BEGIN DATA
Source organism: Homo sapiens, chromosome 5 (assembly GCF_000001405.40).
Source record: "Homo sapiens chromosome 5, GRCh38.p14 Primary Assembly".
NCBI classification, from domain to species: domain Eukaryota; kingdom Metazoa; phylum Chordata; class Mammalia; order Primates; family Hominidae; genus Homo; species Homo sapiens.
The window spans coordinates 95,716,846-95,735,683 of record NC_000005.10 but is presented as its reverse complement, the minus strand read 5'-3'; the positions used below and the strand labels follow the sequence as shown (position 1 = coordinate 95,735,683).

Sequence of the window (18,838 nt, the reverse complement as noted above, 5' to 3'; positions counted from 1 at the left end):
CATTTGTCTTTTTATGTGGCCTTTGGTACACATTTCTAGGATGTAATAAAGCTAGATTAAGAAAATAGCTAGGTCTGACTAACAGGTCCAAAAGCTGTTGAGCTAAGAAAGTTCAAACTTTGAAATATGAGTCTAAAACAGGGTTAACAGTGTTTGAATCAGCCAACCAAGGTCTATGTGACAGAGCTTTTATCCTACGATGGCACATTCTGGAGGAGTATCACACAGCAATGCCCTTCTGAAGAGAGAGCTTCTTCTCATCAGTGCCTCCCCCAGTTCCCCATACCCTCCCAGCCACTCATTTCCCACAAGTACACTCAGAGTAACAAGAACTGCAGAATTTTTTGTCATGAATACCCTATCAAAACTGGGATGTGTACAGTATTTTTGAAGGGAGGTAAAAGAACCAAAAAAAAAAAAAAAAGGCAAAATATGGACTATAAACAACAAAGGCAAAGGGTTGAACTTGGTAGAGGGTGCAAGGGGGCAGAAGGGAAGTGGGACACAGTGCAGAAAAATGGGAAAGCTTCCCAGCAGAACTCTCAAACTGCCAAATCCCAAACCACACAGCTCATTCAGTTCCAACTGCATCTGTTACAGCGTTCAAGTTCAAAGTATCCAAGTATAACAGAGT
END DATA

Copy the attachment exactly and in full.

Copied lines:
Source organism: Homo sapiens, chromosome 5 (assembly GCF_000001405.40).
Source record: "Homo sapiens chromosome 5, GRCh38.p14 Primary Assembly".
NCBI classification, from domain to species: domain Eukaryota; kingdom Metazoa; phylum Chordata; class Mammalia; order Primates; family Hominidae; genus Homo; species Homo sapiens.
The window spans coordinates 95,716,846-95,735,683 of record NC_000005.10 but is presented as its reverse complement, the minus strand read 5'-3'; the positions used below and the strand labels follow the sequence as shown (position 1 = coordinate 95,735,683).

Sequence of the window (18,838 nt, the reverse complement as noted above, 5' to 3'; positions counted from 1 at the left end):
CATTTGTCTTTTTATGTGGCCTTTGGTACACATTTCTAGGATGTAATAAAGCTAGATTAAGAAAATAGCTAGGTCTGACTAACAGGTCCAAAAGCTGTTGAGCTAAGAAAGTTCAAACTTTGAAATATGAGTCTAAAACAGGGTTAACAGTGTTTGAATCAGCCAACCAAGGTCTATGTGACAGAGCTTTTATCCTACGATGGCACATTCTGGAGGAGTATCACACAGCAATGCCCTTCTGAAGAGAGAGCTTCTTCTCATCAGTGCCTCCCCCAGTTCCCCATACCCTCCCAGCCACTCATTTCCCACAAGTACACTCAGAGTAACAAGAACTGCAGAATTTTTTGTCATGAATACCCTATCAAAACTGGGATGTGTACAGTATTTTTGAAGGGAGGTAAAAGAACCAAAAAAAAAAAAAAAAGGCAAAATATGGACTATAAACAACAAAGGCAAAGGGTTGAACTTGGTAGAGGGTGCAAGGGGGCAGAAGGGAAGTGGGACACAGTGCAGAAAAATGGGAAAGCTTCCCAGCAGAACTCTCAAACTGCCAAATCCCAAACCACACAGCTCATTCAGTTCCAACTGCATCTGTTACAGCGTTCAAGTTCAAAGTATCCAAGTATAACAGAGT